In order to gain insight in both process and outcome of working with the Partnership Framework to expand collective capability, a number of cases in various Dutch community settings were selected in which this procedure was employed. Thick descriptions of these cases were constructed based on participant debriefings and completed partnership designs using combinations of narrative methods and content analysis.
One finding from the analysis of the cases was that the procedure invokes a strong sense of collectivity in which participants are prepared to embrace negotiated sets of (final) ends. Furthermore, whereas the co-designed partnership conception often does not function as a strict blueprint for collaboration, the process of co-design, if well-facilitated, seduces participants to enact this conception on-the-spot. Participants deemed the Partnership Framework a useful tool for collective action among various stakeholders, particularly, but not uniquely, in the context of the Dutch social support teams as it sports arranging collaborative relations on the basis of substantive dialogue.
It is concluded that deliberation and participation should ideally entail both substantive dialogue and co-design of collaboration by the partners themselves to facilitate consensus on the aims and agenda as well as a transparent and just participation process. Thus, joint deliberation on the concept of partnership yields a shared conception, that may function as a local social contract. In light of the findings such a partnership conception appears to be a powerful enabler of collectivity in the following way: public reasoning, in case with the Partnership Framework, yields consensus on both means (process) and final ends (envisaged result) of the partnership. This suggests that the co-design of social processes may contribute substantially to the development of collective capability in community networks because it builds the common ground and mutual trust required to offer coalition partners an agreed upon space for collective action.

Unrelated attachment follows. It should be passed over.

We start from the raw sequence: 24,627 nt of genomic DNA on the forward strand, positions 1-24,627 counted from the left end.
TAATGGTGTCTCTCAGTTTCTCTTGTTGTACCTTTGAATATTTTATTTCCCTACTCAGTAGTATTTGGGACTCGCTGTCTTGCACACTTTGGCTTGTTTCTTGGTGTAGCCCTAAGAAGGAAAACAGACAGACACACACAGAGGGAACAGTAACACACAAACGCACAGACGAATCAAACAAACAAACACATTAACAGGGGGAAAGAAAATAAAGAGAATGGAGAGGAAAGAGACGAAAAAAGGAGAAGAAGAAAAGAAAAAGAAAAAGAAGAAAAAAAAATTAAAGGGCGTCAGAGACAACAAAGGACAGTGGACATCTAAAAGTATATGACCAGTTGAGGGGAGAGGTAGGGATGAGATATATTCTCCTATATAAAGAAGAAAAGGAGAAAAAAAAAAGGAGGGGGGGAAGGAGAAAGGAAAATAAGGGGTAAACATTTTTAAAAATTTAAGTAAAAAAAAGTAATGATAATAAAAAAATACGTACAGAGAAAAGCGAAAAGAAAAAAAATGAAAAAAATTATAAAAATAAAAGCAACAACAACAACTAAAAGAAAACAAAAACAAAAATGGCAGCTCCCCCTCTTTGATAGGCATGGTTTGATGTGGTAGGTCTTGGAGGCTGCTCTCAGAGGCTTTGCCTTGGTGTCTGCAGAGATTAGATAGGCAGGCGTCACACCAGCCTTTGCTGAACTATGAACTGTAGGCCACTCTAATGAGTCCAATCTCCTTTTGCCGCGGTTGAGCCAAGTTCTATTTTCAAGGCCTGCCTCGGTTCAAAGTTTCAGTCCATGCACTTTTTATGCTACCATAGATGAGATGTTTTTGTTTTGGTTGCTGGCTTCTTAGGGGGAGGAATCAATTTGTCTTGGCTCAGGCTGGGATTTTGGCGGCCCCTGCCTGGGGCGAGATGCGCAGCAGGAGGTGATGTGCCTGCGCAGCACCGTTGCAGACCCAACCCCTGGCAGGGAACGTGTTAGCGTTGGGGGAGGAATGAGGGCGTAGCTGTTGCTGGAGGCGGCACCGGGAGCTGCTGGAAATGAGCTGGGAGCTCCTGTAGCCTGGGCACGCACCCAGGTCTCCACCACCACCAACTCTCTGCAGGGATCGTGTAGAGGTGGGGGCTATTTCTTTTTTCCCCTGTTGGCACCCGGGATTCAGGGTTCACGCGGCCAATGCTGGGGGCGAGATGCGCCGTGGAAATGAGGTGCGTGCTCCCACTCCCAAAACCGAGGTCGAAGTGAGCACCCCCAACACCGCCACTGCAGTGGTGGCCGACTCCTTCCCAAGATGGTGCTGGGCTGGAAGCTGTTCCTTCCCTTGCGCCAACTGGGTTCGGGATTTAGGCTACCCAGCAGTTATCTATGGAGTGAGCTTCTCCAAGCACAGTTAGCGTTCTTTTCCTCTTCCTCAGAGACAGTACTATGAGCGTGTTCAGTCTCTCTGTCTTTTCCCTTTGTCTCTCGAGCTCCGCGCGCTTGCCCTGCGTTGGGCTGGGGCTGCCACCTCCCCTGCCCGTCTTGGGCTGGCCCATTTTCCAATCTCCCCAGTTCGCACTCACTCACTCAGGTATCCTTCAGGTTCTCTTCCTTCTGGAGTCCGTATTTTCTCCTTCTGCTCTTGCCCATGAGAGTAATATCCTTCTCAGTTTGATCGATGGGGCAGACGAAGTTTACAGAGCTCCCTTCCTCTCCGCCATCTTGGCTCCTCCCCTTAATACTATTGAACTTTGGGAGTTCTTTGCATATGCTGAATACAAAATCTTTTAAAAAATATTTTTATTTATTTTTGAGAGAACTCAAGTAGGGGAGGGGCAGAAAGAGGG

Consequences of the findings for the concepts of public deliberation, collective capability and collective action will be discussed. Furthermore, we reflect on how the Capability Approach can inform the co-design of participatory processes for social innovation. Finally, extending our findings we criticize the emerging social practices in which the instrumental and constructive functions of social networks are emphasized, and the intrinsic value of the basic capability of affiliation as constituent of communities is downplayed (see Jansen, Brummel, Esmeijer & Peters, 2015).